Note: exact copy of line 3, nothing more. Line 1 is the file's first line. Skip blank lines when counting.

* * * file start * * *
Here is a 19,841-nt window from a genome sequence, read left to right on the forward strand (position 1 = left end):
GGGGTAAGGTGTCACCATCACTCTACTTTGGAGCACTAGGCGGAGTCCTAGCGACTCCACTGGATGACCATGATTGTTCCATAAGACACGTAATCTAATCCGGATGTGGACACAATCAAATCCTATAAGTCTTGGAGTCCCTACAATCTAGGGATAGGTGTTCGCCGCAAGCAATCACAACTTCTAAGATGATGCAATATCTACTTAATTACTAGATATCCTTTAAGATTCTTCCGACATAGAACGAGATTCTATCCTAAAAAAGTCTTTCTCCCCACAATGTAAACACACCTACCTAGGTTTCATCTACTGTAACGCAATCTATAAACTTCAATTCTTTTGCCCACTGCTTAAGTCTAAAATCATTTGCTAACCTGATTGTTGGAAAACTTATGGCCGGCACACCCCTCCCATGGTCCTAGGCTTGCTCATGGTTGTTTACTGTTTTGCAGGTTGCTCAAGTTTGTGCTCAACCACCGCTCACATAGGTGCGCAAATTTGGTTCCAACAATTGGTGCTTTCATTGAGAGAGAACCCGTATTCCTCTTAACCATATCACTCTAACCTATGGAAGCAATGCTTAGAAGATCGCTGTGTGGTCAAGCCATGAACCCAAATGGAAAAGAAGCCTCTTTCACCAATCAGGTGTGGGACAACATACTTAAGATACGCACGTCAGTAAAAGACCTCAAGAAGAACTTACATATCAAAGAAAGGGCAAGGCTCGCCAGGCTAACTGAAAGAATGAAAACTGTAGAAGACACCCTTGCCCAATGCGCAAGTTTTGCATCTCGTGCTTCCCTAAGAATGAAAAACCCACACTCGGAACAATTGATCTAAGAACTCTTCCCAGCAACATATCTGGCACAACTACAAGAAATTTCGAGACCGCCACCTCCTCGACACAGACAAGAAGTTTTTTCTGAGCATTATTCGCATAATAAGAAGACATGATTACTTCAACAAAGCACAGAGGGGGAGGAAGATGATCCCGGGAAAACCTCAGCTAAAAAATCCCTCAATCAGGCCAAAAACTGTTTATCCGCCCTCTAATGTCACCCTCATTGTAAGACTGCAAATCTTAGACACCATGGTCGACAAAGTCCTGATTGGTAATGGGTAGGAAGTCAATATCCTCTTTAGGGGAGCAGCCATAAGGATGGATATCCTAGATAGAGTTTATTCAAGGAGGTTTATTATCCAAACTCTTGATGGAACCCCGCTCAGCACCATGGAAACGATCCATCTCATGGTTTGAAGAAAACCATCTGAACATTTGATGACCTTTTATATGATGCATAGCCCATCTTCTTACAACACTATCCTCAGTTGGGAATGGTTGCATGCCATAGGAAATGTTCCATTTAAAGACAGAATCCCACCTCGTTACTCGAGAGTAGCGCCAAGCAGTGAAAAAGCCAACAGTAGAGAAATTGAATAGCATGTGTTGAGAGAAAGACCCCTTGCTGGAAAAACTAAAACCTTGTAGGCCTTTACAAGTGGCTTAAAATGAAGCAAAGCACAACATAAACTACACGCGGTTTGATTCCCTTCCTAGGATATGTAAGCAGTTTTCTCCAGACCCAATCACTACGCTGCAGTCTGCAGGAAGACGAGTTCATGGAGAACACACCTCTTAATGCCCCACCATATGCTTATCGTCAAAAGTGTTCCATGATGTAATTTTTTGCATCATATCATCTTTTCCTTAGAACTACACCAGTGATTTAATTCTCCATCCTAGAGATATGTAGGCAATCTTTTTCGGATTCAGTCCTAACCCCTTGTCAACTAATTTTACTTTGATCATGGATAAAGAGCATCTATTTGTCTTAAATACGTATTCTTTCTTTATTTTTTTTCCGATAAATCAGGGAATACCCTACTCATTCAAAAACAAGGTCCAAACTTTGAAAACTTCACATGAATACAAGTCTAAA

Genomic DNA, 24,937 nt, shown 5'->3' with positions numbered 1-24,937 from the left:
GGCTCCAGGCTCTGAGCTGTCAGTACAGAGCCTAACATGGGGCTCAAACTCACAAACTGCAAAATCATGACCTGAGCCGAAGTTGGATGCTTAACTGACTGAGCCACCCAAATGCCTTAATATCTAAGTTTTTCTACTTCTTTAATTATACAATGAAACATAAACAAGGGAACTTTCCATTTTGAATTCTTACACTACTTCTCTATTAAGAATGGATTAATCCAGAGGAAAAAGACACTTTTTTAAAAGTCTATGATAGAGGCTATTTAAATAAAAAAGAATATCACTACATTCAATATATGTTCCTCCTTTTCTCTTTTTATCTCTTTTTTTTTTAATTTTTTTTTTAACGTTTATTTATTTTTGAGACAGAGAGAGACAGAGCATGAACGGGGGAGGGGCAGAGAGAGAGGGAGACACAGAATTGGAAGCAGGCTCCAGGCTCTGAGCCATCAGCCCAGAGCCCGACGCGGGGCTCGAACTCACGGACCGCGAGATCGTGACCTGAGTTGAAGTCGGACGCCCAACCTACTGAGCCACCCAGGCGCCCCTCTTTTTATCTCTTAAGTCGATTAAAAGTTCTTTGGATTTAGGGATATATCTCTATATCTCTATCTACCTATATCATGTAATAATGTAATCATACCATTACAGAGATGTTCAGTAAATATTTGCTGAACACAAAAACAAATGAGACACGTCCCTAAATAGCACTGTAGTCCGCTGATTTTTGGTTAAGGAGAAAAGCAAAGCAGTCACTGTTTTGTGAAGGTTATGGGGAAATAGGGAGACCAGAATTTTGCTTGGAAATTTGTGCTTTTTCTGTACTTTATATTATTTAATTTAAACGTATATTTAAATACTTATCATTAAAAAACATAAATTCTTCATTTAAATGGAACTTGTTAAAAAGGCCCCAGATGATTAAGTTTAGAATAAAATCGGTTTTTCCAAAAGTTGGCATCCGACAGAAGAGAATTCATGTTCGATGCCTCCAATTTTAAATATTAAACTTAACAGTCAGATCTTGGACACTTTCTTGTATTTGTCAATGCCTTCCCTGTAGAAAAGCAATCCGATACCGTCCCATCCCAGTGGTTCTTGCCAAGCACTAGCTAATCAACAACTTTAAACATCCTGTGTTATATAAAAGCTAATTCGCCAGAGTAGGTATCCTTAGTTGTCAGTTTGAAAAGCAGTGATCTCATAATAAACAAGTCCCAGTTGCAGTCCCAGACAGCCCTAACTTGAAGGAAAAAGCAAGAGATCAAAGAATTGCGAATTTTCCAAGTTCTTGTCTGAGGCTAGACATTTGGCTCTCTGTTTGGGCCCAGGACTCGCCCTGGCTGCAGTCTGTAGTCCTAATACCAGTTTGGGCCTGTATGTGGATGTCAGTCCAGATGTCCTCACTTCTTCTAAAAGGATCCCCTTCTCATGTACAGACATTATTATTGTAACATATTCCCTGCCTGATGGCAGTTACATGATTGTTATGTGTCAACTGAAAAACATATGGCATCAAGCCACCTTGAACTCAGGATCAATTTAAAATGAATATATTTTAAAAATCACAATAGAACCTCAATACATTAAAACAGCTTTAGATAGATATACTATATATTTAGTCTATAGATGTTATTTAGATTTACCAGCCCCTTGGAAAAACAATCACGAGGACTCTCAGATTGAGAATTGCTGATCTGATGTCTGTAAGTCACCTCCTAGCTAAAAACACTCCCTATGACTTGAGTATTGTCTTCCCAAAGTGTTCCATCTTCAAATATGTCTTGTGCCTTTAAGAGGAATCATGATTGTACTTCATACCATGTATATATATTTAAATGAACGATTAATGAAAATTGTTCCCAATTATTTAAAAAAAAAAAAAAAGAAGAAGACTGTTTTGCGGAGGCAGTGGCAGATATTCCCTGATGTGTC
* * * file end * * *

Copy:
Genomic DNA, 24,937 nt, shown 5'->3' with positions numbered 1-24,937 from the left: